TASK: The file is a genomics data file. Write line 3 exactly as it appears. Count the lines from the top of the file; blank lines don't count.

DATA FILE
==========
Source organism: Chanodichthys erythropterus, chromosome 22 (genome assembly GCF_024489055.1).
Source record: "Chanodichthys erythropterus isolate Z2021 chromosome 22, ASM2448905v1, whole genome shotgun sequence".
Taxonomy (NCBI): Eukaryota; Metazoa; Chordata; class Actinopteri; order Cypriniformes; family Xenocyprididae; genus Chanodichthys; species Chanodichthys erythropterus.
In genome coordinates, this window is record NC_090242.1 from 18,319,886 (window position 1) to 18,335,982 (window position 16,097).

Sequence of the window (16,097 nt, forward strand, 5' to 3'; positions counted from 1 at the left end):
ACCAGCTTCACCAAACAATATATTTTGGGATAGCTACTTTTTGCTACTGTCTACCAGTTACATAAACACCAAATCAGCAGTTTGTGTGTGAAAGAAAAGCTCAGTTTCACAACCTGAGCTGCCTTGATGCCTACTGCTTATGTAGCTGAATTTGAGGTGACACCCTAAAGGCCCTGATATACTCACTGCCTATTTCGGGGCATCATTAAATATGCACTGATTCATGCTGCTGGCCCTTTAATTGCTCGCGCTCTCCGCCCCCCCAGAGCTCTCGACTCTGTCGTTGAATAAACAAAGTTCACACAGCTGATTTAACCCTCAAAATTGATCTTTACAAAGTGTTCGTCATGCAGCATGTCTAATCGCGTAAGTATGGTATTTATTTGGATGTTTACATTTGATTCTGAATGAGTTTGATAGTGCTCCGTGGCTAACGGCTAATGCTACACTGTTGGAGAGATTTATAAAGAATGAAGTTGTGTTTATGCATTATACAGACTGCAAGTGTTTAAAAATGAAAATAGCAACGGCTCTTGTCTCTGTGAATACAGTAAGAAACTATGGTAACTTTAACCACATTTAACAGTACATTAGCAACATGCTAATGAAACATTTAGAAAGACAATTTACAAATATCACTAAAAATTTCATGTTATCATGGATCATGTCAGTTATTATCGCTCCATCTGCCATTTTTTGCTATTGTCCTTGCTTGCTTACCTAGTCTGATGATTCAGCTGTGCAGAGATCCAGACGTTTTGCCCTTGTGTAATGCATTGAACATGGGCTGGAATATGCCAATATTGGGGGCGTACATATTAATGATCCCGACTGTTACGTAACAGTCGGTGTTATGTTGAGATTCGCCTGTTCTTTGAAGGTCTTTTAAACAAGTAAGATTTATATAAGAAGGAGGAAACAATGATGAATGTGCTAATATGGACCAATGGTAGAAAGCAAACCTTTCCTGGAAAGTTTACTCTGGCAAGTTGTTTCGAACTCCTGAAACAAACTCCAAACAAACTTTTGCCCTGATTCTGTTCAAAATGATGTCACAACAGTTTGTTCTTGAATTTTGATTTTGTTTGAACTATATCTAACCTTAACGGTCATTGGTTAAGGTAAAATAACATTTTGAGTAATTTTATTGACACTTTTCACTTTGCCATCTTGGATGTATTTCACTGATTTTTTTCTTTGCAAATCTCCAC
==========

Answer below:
Taxonomy (NCBI): Eukaryota; Metazoa; Chordata; class Actinopteri; order Cypriniformes; family Xenocyprididae; genus Chanodichthys; species Chanodichthys erythropterus.